For that reason, Ignition 8.1.24 adds the new “None” Update Mode for Vision. This new mode allows the project developer to manually deliver updates to running clients using a new Boolean Vision Client system tag, ProjectUpdateAvailable, and a companion scripting function, system.vision.updateProject(). The scripting function is what actually performs the project update on the Vision Client. With it, the developer now has increased control and flexibility when disseminating project updates.
8.1.24 also adds two ignition.conf properties to Vision — vision.fetch-concurrency and vision.fetch-timeout — to improve Vision Client launches on busy systems and increase timeout length.
Descriptive Perspective Linguistic Prescription
To point out the obvious, the more descriptive a label is, the more useful it is. That’s why Ignition 8.1.24 upgrades three Perspective components around the central theme of more detailed labeling.
First up is the Cylindrical Tank component, which now has new format and unit display properties. The format property gives the option to display a value as an integer, percent, or currency, the latter option finally delivering a method for putting the whole “time = money” philosophy into practice.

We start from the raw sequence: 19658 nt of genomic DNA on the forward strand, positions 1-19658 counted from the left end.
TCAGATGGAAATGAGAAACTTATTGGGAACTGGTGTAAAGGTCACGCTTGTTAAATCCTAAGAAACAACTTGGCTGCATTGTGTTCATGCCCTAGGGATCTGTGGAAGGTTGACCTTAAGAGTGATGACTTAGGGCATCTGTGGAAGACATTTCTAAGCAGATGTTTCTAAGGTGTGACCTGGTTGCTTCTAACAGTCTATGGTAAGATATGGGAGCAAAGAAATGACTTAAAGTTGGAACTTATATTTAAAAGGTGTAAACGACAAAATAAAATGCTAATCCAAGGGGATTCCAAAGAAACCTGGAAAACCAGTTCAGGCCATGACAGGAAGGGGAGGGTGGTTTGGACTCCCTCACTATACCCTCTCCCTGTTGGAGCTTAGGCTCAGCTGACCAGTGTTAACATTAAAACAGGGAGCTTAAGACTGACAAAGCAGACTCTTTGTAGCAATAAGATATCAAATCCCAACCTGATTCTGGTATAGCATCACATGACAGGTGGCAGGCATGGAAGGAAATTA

The unit property can then append a chosen string to the front or back for further customization. For example, if you had a thousand-gallon tank, you could choose “integer” for your format, then enable the unit property and simply enter “/ 1000” to display an exact volume for the tank.
The Power Chart component now has an additional config option, penNamePathDepth, that can display an expanded tag path. When this option is set to 1, only the tag name will appear. However, the higher the number is set, the further back the tag path will display, all the way to the gateway. For example, setting penNamePathDepth to 3 would appear as grandParentFolder/parentFolder/name. This option is a great method for visualizing an individual tag path that is both precise and immediate.